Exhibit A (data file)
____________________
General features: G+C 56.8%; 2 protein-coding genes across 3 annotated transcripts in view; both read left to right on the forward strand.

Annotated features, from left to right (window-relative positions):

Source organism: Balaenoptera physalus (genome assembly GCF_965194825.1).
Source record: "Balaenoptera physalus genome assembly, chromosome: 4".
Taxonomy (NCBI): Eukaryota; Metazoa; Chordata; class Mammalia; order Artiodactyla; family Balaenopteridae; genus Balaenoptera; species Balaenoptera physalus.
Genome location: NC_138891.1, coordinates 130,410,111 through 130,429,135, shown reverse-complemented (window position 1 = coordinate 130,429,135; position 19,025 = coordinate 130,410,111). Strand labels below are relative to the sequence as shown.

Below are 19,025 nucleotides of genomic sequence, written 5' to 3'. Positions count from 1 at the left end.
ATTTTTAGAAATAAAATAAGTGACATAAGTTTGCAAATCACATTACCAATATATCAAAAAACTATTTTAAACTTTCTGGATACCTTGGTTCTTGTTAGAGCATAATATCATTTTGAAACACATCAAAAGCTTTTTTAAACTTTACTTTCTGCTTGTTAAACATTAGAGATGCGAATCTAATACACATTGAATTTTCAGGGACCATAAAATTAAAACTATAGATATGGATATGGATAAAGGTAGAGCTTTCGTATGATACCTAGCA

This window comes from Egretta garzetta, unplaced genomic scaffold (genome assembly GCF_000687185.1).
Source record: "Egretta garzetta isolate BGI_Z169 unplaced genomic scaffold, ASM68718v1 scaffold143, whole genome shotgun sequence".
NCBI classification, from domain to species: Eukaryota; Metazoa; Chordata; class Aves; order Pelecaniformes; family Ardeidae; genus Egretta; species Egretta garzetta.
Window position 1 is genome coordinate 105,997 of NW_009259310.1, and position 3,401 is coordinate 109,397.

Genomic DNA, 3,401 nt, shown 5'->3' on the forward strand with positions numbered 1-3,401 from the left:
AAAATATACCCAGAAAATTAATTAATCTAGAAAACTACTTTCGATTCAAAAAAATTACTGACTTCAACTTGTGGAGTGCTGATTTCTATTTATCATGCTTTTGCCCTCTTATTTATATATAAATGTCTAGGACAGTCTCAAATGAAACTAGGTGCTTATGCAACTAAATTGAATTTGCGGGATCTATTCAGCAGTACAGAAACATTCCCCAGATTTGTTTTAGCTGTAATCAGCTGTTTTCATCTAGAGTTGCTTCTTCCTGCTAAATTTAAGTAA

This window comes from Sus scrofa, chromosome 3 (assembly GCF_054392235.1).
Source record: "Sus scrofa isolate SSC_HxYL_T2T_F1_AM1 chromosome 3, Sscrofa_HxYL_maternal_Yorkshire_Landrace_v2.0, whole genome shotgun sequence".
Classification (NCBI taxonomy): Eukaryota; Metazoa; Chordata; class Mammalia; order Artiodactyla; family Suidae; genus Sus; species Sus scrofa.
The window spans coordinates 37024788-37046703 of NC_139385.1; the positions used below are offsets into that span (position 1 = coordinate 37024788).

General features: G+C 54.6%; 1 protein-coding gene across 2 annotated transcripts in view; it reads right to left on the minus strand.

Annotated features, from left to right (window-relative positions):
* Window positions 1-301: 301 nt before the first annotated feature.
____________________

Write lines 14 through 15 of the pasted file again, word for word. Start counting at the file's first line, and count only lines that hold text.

AAAATATACCCAGAAAATTAATTAATCTAGAAAACTACTTTCGATTCAAAAAAATTACTGACTTCAACTTGTGGAGTGCTGATTTCTATTTATCATGCTTTTGCCCTCTTATTTATATATAAATGTCTAGGACAGTCTCAAATGAAACTAGGTGCTTATGCAACTAAATTGAATTTGCGGGATCTATTCAGCAGTACAGAAACATTCCCCAGATTTGTTTTAGCTGTAATCAGCTGTTTTCATCTAGAGTTGCTTCTTCCTGCTAAATTTAAGTAA

This window comes from Sus scrofa, chromosome 3 (assembly GCF_054392235.1).